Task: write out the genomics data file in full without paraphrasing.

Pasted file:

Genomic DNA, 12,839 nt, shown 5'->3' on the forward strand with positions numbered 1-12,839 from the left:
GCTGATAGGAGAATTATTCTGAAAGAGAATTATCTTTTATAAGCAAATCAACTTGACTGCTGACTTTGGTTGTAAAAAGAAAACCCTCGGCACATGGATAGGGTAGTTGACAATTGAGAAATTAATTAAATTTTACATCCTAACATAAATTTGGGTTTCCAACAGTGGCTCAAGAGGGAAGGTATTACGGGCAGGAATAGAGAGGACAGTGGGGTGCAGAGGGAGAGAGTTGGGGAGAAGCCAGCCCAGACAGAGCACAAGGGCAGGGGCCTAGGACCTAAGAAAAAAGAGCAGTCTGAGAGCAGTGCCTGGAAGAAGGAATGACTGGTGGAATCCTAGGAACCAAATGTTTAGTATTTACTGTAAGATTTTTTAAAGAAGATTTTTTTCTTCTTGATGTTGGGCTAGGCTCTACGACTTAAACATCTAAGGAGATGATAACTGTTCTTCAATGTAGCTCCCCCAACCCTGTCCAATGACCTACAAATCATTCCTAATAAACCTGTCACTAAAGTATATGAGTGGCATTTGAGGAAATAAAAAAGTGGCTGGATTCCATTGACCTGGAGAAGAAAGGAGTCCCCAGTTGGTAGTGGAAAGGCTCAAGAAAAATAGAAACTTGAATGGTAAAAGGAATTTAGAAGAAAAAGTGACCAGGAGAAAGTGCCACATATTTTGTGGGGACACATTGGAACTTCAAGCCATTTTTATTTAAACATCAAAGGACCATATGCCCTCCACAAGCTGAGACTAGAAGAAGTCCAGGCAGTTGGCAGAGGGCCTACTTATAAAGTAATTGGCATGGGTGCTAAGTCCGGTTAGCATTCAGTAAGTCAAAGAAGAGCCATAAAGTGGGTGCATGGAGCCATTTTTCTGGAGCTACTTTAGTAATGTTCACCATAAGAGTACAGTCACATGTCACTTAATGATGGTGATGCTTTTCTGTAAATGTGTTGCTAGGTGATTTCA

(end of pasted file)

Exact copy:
Genomic DNA, 12,839 nt, shown 5'->3' on the forward strand with positions numbered 1-12,839 from the left:
GCTGATAGGAGAATTATTCTGAAAGAGAATTATCTTTTATAAGCAAATCAACTTGACTGCTGACTTTGGTTGTAAAAAGAAAACCCTCGGCACATGGATAGGGTAGTTGACAATTGAGAAATTAATTAAATTTTACATCCTAACATAAATTTGGGTTTCCAACAGTGGCTCAAGAGGGAAGGTATTACGGGCAGGAATAGAGAGGACAGTGGGGTGCAGAGGGAGAGAGTTGGGGAGAAGCCAGCCCAGACAGAGCACAAGGGCAGGGGCCTAGGACCTAAGAAAAAAGAGCAGTCTGAGAGCAGTGCCTGGAAGAAGGAATGACTGGTGGAATCCTAGGAACCAAATGTTTAGTATTTACTGTAAGATTTTTTAAAGAAGATTTTTTTCTTCTTGATGTTGGGCTAGGCTCTACGACTTAAACATCTAAGGAGATGATAACTGTTCTTCAATGTAGCTCCCCCAACCCTGTCCAATGACCTACAAATCATTCCTAATAAACCTGTCACTAAAGTATATGAGTGGCATTTGAGGAAATAAAAAAGTGGCTGGATTCCATTGACCTGGAGAAGAAAGGAGTCCCCAGTTGGTAGTGGAAAGGCTCAAGAAAAATAGAAACTTGAATGGTAAAAGGAATTTAGAAGAAAAAGTGACCAGGAGAAAGTGCCACATATTTTGTGGGGACACATTGGAACTTCAAGCCATTTTTATTTAAACATCAAAGGACCATATGCCCTCCACAAGCTGAGACTAGAAGAAGTCCAGGCAGTTGGCAGAGGGCCTACTTATAAAGTAATTGGCATGGGTGCTAAGTCCGGTTAGCATTCAGTAAGTCAAAGAAGAGCCATAAAGTGGGTGCATGGAGCCATTTTTCTGGAGCTACTTTAGTAATGTTCACCATAAGAGTACAGTCACATGTCACTTAATGATGGTGATGCTTTTCTGTAAATGTGTTGCTAGGTGATTTCA